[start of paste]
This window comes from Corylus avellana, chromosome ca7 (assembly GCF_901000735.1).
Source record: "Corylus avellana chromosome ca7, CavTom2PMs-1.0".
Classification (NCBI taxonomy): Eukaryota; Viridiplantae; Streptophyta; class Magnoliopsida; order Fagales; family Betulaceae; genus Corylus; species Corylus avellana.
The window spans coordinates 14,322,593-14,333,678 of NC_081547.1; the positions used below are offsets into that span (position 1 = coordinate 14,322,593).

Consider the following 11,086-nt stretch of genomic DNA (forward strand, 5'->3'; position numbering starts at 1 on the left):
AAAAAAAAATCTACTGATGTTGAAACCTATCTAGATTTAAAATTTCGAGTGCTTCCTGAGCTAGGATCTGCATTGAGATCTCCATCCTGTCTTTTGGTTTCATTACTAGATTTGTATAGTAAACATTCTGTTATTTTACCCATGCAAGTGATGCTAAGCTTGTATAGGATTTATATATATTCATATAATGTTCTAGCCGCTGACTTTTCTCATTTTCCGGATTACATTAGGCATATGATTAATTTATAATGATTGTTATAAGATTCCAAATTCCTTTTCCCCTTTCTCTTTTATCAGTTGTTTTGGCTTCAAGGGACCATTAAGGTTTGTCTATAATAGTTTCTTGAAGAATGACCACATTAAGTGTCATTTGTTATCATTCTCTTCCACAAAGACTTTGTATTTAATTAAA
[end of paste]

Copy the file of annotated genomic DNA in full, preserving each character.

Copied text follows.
This window comes from Corylus avellana, chromosome ca7 (assembly GCF_901000735.1).
Source record: "Corylus avellana chromosome ca7, CavTom2PMs-1.0".
Classification (NCBI taxonomy): Eukaryota; Viridiplantae; Streptophyta; class Magnoliopsida; order Fagales; family Betulaceae; genus Corylus; species Corylus avellana.
The window spans coordinates 14,322,593-14,333,678 of NC_081547.1; the positions used below are offsets into that span (position 1 = coordinate 14,322,593).

Consider the following 11,086-nt stretch of genomic DNA (forward strand, 5'->3'; position numbering starts at 1 on the left):
AAAAAAAAATCTACTGATGTTGAAACCTATCTAGATTTAAAATTTCGAGTGCTTCCTGAGCTAGGATCTGCATTGAGATCTCCATCCTGTCTTTTGGTTTCATTACTAGATTTGTATAGTAAACATTCTGTTATTTTACCCATGCAAGTGATGCTAAGCTTGTATAGGATTTATATATATTCATATAATGTTCTAGCCGCTGACTTTTCTCATTTTCCGGATTACATTAGGCATATGATTAATTTATAATGATTGTTATAAGATTCCAAATTCCTTTTCCCCTTTCTCTTTTATCAGTTGTTTTGGCTTCAAGGGACCATTAAGGTTTGTCTATAATAGTTTCTTGAAGAATGACCACATTAAGTGTCATTTGTTATCATTCTCTTCCACAAAGACTTTGTATTTAATTAAA